The figures below are in hectares of land required, per person, per year:

Baseline/Contemporary American Consumption Pattern Diet – 1.08 (hectares per capita annually)

Positive Control Diet (as per baseline except intake of fats and sweeteners is reduced to make diet energy-balanced) – 1.03

OMNI 100 Diet (100% of person-meals follow an omnivorous healthy diet pattern) – 0.93

OMNI 80 Diet (80% of person-meals follow an omnivorous healthy diet pattern, and 20% follow a ovo-lacto vegetarian healthy diet pattern.) – 0.79

OMNI 60 Diet (60% of person-meals follow an omnivorous healthy diet pattern, and 40% follow a ovo-lacto vegetarian healthy diet pattern.) – 0.65

OMNI 40 Diet (40% of person-meals follow an omnivorous healthy diet pattern, and 600% follow a ovo-lacto vegetarian healthy diet pattern.) – 0.46

OMNI 20 (20% of person-meals follow an omnivorous healthy diet pattern, and 80% follow a ovo-lacto vegetarian healthy diet pattern.) – 0.25

OVO Diet (Ovolacto vegetarian – Includes both eggs and dairy products.) – 0.14

LAC (Lacto vegetarian – Includes dairy products. Excludes eggs.) – 0.14

VEG (Vegan – Excludes all livestock products.) – 0.13


Read the full study if you want to see the full food sub group breakdown of each type of diet.


A Few Notes On Land Footprints For Foods & Different Diets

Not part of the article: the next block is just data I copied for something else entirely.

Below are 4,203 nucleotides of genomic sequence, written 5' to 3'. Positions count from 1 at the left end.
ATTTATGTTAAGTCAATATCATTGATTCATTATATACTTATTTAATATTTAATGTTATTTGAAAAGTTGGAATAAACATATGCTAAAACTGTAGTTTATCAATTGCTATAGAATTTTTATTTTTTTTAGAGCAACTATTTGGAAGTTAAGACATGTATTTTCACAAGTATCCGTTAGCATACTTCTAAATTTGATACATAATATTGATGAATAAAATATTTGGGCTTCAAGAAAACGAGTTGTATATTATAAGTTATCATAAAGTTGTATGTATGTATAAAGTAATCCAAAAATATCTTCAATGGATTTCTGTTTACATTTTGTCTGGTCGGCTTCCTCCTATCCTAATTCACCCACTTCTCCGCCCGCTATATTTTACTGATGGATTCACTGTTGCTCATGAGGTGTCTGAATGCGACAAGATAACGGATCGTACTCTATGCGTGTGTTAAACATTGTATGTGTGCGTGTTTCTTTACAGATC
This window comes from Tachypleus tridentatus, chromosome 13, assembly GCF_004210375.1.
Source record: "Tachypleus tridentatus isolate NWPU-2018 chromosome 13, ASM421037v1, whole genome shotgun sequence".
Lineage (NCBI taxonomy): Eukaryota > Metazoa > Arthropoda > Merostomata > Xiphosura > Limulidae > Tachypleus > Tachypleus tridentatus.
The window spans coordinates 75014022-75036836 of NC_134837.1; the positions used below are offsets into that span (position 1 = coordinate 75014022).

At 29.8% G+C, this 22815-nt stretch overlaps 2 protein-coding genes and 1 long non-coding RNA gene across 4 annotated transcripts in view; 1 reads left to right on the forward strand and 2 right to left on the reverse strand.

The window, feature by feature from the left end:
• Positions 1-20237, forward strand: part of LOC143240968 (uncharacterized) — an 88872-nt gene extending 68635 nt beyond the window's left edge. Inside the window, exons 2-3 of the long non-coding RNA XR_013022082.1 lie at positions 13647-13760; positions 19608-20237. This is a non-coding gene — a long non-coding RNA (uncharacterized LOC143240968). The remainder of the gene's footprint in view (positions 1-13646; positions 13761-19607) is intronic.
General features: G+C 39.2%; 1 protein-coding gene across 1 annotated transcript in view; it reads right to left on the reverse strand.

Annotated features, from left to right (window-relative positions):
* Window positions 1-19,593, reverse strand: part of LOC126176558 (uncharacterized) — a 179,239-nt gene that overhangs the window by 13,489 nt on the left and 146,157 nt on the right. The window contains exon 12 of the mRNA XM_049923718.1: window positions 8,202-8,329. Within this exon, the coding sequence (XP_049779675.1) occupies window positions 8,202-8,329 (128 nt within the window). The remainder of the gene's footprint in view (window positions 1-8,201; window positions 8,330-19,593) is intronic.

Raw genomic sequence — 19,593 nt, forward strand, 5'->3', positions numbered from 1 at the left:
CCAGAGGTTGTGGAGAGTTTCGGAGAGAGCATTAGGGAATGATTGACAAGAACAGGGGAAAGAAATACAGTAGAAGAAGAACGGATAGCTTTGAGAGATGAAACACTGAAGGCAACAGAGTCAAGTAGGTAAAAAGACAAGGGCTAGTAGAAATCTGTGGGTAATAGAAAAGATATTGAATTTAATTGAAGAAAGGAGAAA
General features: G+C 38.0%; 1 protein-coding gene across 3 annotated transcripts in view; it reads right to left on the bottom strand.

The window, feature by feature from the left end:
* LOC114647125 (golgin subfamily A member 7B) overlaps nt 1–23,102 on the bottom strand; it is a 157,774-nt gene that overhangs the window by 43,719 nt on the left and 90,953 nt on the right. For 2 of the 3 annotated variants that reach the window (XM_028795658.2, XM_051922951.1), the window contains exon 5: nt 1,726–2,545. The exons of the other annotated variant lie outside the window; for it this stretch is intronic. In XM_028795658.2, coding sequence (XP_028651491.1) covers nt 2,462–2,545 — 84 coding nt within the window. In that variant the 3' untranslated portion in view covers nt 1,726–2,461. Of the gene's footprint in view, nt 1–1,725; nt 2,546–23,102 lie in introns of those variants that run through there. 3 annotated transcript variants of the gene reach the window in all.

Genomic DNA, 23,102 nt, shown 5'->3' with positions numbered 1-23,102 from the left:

The different diets use grazing land, perennial cropland and cultivated cropland in different proportions i.e. use different types of land for food production

Some diets don’t use cropland or grazing land at all

Food waste, and crop yields are not taken into account in the above study, and both could change the results

Diet composition (exactly what foods are included in each type of diet and in what %’s) is a big variable that could also change results

Farming types and farming methods could change results (and newer food production technology like lab grown meat has different factors to consider)

Since meat consumption is expected to increase in the future, it would be interesting to see what a diet with more animal meat protein consumption looks like from a hectares per person annually perspective

Different diets are going to have different nutritional profiles – which may suit some, and not suit others

Another study actually finds that higher quality diets that include a lot of plant based food (fruits and vegetables) actually waste less cropland compared to lower quality processed food, sweeteners and animal feed (essentially – the “Western diet”, characterized by high intake of refined carbohydrates, added sugar, sodium, and animal products, and low intake of fruits, vegetables, and whole grains)



1. Peters, C.J., Picardy, J., Darrouzet-Nardi, A.F., Wilkins, J.L., Griffin, T.S. and Fick, G.W., 2016. Carrying capacity of U.S. agricultural land: Ten diet scenarios. Elem Sci Anth, 4, p.000116. DOI: http://doi.org/10.12952/journal.elementa.000116 (https://www.elementascience.org/articles/10.12952/journal.elementa.000116/#)  

2. https://journals.plos.org/plosone/article?id=10.1371/journal.pone.0195405